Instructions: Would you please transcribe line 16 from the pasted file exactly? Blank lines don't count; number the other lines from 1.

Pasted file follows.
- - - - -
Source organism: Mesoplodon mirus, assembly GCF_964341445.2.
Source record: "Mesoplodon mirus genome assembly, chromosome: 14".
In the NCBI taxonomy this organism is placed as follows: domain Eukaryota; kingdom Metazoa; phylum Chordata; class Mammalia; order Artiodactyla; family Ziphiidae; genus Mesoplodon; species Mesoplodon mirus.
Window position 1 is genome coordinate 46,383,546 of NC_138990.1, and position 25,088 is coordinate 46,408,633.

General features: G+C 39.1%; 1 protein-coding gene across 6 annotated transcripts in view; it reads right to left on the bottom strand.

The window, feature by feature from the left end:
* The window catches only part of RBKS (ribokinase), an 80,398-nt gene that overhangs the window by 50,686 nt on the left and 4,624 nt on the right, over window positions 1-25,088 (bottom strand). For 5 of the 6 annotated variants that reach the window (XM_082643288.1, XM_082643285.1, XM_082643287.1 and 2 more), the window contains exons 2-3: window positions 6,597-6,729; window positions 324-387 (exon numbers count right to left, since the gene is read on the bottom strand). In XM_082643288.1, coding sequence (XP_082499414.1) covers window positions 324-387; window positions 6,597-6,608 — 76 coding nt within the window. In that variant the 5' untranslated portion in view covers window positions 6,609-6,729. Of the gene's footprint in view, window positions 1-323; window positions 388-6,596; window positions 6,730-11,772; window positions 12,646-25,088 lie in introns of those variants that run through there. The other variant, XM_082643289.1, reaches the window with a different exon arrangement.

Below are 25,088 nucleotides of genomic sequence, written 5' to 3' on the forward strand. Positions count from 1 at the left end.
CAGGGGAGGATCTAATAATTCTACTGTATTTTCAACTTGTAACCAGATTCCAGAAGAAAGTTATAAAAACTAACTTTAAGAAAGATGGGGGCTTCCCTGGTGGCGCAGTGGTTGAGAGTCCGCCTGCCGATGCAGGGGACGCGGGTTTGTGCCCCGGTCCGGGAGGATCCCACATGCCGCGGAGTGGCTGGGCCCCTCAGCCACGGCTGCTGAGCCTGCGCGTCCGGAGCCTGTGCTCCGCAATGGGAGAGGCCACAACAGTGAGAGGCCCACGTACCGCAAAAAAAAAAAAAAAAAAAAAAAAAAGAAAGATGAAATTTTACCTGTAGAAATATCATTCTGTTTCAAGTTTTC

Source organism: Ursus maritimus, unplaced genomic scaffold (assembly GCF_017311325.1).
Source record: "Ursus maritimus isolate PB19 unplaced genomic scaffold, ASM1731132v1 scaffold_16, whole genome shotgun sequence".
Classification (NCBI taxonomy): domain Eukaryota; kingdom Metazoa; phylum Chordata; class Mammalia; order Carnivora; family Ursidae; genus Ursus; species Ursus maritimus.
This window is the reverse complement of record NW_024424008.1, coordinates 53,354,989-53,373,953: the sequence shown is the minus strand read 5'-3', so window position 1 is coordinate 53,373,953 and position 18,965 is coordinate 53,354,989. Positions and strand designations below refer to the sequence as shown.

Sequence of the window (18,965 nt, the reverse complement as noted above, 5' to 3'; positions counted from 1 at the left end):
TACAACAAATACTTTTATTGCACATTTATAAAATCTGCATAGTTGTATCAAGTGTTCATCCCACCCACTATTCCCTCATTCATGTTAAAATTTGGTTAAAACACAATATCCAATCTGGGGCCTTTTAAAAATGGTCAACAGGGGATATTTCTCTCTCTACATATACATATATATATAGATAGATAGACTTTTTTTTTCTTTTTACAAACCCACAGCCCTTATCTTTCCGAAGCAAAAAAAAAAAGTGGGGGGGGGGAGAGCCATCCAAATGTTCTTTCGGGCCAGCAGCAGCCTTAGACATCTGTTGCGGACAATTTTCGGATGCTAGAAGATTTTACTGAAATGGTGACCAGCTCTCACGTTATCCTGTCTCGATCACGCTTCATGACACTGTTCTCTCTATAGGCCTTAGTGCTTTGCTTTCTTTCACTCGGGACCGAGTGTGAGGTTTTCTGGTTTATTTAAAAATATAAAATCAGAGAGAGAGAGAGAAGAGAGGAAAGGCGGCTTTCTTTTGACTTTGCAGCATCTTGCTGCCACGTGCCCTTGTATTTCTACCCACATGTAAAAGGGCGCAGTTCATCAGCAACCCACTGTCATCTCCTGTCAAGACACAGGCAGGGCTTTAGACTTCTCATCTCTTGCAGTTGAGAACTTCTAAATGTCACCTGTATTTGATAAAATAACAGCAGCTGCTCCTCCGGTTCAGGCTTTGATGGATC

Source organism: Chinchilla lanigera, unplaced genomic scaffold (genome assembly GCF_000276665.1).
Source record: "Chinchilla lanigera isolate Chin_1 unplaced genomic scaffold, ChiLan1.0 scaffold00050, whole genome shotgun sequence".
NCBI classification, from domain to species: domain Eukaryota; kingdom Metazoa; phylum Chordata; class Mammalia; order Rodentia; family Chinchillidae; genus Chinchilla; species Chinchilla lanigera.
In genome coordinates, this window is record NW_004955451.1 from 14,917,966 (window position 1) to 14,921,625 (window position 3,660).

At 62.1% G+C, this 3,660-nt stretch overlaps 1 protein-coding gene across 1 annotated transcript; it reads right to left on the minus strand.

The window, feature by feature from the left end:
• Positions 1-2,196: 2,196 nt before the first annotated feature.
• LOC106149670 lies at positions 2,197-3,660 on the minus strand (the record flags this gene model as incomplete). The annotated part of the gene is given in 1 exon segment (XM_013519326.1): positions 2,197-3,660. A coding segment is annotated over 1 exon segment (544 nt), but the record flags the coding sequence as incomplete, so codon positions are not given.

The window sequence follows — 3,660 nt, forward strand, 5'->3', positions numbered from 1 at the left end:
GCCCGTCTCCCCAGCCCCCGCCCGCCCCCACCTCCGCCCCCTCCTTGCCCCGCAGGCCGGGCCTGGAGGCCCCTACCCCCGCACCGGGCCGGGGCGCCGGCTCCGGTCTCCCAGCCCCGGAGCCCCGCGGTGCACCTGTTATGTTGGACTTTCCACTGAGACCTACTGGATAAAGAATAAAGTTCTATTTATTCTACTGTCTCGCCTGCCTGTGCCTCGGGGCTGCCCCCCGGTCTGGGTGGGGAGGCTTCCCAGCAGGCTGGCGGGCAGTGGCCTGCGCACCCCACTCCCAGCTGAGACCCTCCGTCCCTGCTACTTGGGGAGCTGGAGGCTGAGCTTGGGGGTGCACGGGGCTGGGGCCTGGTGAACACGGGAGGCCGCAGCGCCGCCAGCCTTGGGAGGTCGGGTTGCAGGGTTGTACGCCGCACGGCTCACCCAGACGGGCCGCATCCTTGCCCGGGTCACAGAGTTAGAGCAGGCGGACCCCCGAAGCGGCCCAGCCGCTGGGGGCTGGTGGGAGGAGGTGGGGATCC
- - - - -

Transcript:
Source organism: Chinchilla lanigera, unplaced genomic scaffold (genome assembly GCF_000276665.1).